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Kulbhushan Jadhav seeks mercy from Pak army, confesses to espionage

Islamabad: An Indian national facing execution after being convicted of spying in Pakistan has sought clemency from the country’s army chief, the Pakistani military said in a statement Thursday.

Kulbushan Sudhir Jadhav was arrested in the southwestern province of Balochistan last year and Pakistani officials claim he has confessed to spying for Indian intelligence services. He was found guilty in a closed hearing in April.

“Seeking forgiveness for his actions he has requested the Chief of Army Staff to spare his life on compassionate grounds,” the statement said.

Commander Kulbushan Sudhir Jadhav, the serving Indian Naval Officer who has been sentenced to death on charges of espionage, sabotage and terrorism has made a mercy petition to the Chief of Army Staff. In his plea, Commander Jadhav has admitted his involvement in espionage, terrorist and subversive activities in Pakistan and expressed remorse at the resultant loss of many precious innocent lives and extensive damage to property due to his actions. Seeking forgiveness for his actions he has requested the Chief of Army Staff to spare his life on compassionate grounds. Commander Jhadev had earlier appealed to the Military Appellate Court which was rejected. Under the law he is eligible to appeal for clemency to the COAS (which he has done)and if rejected, subsequently to the President of Pakistan. His second confessional video, in which he can be seen accepting his acts of terrorism and espionage is also released so that the world should know what India has done and continues to do against Pakistan.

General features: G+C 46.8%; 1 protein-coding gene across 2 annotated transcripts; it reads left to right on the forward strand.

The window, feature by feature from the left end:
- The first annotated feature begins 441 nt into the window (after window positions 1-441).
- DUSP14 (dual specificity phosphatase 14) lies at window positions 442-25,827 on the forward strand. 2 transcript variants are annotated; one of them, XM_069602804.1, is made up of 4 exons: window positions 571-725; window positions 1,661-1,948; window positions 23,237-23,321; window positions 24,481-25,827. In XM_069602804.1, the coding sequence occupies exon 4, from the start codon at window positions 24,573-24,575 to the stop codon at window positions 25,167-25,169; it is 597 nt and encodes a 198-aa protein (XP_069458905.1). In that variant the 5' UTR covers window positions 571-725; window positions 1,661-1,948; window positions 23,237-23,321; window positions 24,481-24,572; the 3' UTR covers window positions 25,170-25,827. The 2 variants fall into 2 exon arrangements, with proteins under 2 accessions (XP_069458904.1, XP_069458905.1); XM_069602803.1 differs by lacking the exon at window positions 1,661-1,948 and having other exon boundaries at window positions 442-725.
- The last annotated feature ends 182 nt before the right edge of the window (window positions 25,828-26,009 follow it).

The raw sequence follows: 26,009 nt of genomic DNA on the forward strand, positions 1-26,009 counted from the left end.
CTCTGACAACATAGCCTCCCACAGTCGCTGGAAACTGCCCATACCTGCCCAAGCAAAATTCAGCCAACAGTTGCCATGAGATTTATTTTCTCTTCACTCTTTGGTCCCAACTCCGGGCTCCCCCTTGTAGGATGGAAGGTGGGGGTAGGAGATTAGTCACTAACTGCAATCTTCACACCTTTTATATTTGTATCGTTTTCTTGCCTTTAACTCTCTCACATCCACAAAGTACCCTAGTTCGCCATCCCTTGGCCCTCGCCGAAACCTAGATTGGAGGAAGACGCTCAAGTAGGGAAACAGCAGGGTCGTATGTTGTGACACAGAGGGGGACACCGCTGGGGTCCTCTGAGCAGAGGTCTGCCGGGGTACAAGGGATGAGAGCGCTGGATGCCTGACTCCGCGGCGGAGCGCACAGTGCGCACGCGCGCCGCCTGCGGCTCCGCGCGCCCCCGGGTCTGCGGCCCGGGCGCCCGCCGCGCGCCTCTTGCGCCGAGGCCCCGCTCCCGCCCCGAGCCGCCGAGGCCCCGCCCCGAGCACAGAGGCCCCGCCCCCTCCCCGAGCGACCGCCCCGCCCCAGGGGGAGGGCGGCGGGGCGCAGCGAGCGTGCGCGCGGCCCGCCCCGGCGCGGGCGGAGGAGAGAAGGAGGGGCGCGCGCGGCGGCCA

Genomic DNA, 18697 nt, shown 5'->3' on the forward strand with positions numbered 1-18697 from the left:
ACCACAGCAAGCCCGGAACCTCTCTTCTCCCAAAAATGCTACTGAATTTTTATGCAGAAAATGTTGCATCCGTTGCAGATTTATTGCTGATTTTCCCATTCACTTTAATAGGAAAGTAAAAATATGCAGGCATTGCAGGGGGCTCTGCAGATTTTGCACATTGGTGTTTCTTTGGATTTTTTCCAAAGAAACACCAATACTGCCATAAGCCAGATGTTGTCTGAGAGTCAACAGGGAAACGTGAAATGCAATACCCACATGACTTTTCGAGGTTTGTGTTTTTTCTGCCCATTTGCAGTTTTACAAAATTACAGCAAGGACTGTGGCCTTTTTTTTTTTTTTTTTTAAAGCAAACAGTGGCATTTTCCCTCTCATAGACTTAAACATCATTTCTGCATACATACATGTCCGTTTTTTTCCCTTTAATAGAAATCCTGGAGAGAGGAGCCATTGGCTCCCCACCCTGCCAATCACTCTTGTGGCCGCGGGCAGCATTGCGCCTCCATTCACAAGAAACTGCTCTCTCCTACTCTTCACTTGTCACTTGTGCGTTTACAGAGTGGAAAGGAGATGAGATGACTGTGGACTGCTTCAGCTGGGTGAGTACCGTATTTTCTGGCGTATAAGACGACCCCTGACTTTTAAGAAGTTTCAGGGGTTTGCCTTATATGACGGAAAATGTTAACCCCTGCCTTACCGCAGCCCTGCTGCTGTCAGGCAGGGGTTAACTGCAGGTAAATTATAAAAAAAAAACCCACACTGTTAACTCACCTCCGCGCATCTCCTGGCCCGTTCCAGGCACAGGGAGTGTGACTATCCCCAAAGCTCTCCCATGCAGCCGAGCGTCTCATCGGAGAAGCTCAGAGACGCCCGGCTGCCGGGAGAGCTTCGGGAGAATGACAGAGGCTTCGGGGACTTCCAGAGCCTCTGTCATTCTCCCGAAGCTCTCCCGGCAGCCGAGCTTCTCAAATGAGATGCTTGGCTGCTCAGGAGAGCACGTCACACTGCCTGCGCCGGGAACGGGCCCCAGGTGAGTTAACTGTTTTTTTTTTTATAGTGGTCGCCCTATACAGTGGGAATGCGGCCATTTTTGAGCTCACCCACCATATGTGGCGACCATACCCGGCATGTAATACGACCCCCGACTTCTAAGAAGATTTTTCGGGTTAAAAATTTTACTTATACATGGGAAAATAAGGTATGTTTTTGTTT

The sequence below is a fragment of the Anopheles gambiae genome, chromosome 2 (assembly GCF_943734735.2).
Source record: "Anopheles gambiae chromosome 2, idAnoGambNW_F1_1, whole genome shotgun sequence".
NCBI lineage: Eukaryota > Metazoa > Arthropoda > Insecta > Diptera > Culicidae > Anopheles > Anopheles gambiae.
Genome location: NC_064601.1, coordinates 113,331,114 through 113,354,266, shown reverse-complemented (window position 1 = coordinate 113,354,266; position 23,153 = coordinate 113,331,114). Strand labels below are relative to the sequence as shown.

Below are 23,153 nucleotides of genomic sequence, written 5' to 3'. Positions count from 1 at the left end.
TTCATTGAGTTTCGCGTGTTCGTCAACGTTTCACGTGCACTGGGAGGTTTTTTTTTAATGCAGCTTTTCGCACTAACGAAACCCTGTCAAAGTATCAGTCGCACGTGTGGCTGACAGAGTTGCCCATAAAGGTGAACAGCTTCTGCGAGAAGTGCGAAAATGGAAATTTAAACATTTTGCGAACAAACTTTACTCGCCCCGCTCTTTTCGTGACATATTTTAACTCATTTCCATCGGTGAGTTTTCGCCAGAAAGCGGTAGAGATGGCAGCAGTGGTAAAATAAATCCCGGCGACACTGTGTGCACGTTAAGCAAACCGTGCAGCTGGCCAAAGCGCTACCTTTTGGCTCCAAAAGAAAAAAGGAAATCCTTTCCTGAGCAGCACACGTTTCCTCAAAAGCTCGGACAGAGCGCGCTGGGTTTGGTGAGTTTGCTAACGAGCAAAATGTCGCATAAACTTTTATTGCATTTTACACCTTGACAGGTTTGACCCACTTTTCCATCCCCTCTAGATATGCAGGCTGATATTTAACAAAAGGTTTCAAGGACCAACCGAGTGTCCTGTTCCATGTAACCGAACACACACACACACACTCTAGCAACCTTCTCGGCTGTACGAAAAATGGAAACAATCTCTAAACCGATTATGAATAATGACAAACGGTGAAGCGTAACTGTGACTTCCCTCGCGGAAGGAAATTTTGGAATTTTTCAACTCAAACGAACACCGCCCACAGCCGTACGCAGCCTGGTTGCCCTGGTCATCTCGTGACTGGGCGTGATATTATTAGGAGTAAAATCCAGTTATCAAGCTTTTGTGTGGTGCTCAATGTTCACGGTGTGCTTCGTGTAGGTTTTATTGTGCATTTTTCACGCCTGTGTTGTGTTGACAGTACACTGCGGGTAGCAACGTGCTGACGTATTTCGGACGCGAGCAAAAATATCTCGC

Posted by Maj Gen Asif Ghafoor on Thursday, June 22, 2017

But India has maintained Jadhav is not a spy, and that he was kidnapped by Pakistan. It lodged a case against Islamabad in the International Court of Justice (ICTJ) in The Hague last month.

New Delhi has accused Islamabad of violating the Vienna Convention by denying him consular access to Indian officials.

The ICTJ has since ordered Pakistan to stay the execution until the UN court passes final judgement in the case.

The nuclear arch-rivals routinely accuse one another of sending spies into their countries, and it is not uncommon for either nation to expel diplomats accused of espionage, particularly at times of high tension.

However death sentences have rarely been issued in such cases in recent years. In 2013 an Indian national on death row for spying in Pakistan was killed in jail after being attacked by fellow inmates. Sarabjit Singh had been on death row for 16 years.

Balochistan, Pakistan’s largest but least developed province, has been battling a years-long separatist insurgency that the army has repeatedly characterised as “terrorism” promoted by hostile states such as India.

AFP